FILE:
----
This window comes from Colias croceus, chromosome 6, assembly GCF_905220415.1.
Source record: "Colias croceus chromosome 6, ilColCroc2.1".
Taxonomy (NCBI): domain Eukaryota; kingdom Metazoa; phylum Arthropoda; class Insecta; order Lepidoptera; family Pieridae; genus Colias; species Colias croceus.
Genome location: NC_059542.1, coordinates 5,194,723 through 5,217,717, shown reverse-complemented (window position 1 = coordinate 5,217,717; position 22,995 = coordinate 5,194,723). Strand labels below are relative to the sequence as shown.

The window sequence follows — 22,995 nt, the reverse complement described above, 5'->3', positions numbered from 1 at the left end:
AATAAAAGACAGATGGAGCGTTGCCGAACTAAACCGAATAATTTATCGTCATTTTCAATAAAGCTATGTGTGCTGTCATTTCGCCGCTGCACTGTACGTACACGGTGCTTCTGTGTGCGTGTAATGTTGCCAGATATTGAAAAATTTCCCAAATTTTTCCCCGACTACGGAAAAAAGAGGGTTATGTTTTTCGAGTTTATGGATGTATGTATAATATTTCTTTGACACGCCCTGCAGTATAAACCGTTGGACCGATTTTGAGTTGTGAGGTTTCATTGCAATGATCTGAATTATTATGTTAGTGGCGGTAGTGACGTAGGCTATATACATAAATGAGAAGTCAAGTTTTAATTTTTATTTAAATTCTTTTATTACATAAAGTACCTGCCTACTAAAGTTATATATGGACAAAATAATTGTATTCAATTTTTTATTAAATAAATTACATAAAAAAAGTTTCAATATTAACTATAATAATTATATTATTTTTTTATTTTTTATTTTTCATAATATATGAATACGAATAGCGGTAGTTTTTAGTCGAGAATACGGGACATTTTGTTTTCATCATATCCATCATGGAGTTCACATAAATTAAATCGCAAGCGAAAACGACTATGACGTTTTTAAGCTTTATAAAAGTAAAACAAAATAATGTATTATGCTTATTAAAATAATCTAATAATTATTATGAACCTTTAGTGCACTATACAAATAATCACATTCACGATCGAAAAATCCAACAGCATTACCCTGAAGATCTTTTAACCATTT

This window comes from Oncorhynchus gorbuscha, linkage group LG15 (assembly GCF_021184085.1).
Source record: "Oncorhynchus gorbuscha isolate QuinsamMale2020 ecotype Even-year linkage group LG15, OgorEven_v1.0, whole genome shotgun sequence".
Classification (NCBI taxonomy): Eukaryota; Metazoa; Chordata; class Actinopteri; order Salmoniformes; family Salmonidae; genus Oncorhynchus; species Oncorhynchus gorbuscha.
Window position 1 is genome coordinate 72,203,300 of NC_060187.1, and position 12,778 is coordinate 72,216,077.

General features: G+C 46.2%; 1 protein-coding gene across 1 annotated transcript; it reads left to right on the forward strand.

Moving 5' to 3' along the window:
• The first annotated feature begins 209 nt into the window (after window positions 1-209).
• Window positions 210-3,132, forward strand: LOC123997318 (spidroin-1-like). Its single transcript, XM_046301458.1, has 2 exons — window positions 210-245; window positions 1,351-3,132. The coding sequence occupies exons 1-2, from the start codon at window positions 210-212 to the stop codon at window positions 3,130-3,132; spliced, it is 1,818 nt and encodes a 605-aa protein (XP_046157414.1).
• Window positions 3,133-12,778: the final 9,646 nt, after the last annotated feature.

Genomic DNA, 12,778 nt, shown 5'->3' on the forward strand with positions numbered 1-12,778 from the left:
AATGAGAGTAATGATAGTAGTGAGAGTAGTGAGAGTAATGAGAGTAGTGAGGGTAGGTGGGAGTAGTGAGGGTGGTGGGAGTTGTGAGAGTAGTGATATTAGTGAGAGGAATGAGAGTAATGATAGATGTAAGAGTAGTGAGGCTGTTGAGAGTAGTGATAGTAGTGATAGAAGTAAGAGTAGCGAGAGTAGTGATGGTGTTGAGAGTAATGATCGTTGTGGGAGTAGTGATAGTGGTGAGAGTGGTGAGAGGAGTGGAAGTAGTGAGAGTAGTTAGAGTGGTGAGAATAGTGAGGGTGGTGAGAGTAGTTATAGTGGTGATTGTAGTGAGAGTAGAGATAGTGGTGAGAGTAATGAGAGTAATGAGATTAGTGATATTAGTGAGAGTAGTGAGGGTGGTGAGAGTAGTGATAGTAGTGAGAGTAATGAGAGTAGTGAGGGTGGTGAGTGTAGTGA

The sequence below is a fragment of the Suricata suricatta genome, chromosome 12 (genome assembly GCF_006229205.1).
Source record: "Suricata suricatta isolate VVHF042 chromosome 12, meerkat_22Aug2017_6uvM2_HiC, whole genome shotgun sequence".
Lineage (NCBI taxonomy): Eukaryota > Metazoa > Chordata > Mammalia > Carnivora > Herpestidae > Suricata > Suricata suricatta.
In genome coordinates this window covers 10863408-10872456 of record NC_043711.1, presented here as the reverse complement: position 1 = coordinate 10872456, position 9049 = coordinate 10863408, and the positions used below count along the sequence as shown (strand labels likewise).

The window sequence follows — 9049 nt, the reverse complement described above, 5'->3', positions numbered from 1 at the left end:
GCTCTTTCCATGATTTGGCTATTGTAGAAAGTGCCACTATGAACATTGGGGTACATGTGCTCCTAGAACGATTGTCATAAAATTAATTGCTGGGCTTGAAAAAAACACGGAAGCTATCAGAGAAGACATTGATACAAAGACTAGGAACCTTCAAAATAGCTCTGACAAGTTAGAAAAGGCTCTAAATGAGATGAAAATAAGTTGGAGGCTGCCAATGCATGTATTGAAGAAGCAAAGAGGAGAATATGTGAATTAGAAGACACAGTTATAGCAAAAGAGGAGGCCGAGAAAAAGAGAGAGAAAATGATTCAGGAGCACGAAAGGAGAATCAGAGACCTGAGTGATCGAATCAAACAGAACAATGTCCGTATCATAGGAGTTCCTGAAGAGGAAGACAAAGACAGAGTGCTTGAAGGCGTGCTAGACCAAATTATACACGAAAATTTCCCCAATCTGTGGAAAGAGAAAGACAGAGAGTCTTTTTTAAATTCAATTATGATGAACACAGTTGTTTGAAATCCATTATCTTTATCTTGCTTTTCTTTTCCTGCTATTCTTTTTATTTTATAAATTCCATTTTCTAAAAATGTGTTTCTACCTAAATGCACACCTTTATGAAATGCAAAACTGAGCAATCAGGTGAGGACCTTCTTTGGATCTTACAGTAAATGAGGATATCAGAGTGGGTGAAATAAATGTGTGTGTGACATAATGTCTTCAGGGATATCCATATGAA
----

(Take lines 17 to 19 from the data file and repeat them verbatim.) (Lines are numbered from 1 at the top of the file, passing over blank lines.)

AATGAGAGTAATGATAGTAGTGAGAGTAGTGAGAGTAATGAGAGTAGTGAGGGTAGGTGGGAGTAGTGAGGGTGGTGGGAGTTGTGAGAGTAGTGATATTAGTGAGAGGAATGAGAGTAATGATAGATGTAAGAGTAGTGAGGCTGTTGAGAGTAGTGATAGTAGTGATAGAAGTAAGAGTAGCGAGAGTAGTGATGGTGTTGAGAGTAATGATCGTTGTGGGAGTAGTGATAGTGGTGAGAGTGGTGAGAGGAGTGGAAGTAGTGAGAGTAGTTAGAGTGGTGAGAATAGTGAGGGTGGTGAGAGTAGTTATAGTGGTGATTGTAGTGAGAGTAGAGATAGTGGTGAGAGTAATGAGAGTAATGAGATTAGTGATATTAGTGAGAGTAGTGAGGGTGGTGAGAGTAGTGATAGTAGTGAGAGTAATGAGAGTAGTGAGGGTGGTGAGTGTAGTGA

The sequence below is a fragment of the Suricata suricatta genome, chromosome 12 (genome assembly GCF_006229205.1).
Source record: "Suricata suricatta isolate VVHF042 chromosome 12, meerkat_22Aug2017_6uvM2_HiC, whole genome shotgun sequence".